Sunday, July 25, 2010

Lock 'em Up

If you read one thing this weekend, read the Economist's Briefing on justice in America.

Justice is harsher in America than in any other rich country. Between 2.3m and 2.4m Americans are behind bars, roughly one in every 100 adults. If those on parole or probation are included, one adult in 31 is under “correctional” supervision. As a proportion of its total population, America incarcerates five times more people than Britain, nine times more than Germany and 12 times more than Japan. Overcrowding is the norm. Federal prisons house 60% more inmates than they were designed for. State lock-ups are only slightly less stuffed.  

Part of the article focuses on the obvious craziness of our drug laws. Not a surprise. But the part that was eye-opening to me was the criminalization of so many mundane offenses.

“You’re (probably) a federal criminal,” declares Alex Kozinski, an appeals-court judge, in a provocative essay of that title. Making a false statement to a federal official is an offence. So is lying to someone who then repeats your lie to a federal official. Failing to prevent your employees from breaking regulations you have never heard of can be a crime. A boss got six months in prison because one of his workers accidentally broke a pipe, causing oil to spill into a river. “It didn’t matter that he had no reason to learn about the [Clean Water Act’s] labyrinth of regulations, since he was merely a railroad-construction supervisor,” laments Judge Kozinski.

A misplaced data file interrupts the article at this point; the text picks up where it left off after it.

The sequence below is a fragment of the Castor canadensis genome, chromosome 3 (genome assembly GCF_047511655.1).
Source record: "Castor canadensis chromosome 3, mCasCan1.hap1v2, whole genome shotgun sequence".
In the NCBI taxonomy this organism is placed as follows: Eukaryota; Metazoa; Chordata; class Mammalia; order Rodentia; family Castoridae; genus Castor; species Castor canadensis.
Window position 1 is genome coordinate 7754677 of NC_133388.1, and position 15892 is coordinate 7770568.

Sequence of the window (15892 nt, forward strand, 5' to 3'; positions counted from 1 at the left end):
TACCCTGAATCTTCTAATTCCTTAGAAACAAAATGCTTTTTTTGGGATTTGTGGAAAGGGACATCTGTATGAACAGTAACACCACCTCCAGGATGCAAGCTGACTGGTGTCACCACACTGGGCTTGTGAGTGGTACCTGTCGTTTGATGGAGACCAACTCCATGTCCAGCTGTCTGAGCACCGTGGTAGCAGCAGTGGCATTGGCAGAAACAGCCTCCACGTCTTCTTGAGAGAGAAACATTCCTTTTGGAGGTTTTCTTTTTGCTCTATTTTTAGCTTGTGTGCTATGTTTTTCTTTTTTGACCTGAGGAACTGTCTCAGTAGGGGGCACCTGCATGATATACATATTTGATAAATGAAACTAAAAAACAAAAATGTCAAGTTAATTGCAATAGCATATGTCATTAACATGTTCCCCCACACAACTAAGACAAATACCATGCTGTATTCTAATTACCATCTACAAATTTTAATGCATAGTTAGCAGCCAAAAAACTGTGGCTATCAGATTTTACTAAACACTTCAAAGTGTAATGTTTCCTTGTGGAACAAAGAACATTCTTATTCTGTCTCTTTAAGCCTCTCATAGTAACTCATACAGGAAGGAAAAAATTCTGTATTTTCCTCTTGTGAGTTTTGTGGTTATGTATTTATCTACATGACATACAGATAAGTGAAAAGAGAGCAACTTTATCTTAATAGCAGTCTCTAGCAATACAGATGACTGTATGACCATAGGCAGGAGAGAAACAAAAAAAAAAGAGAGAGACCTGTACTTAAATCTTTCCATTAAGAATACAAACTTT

How many of these offenses would be better served by levying a fine? Locking people up is incredibly expensive and totally unnecessary for many crimes. This is another area that libertarians and "small government" conservatives should be paying more attention to than they are. What's more of a threat to individual freedom, providing health care to millions of people or locking up a larger portion of our population than anyone else in the western world?

It's yet another issue that is crying out for comprehensive reform, but the rhetoric and politics of the issue are so unhinged that it's unlikely that anything substantive can be done. Anything proposed will be caricatured by opponents as being "soft on crime." Nobody wants to be soft on crime! But the current system is inhumane and unsustainable. It needs to change.

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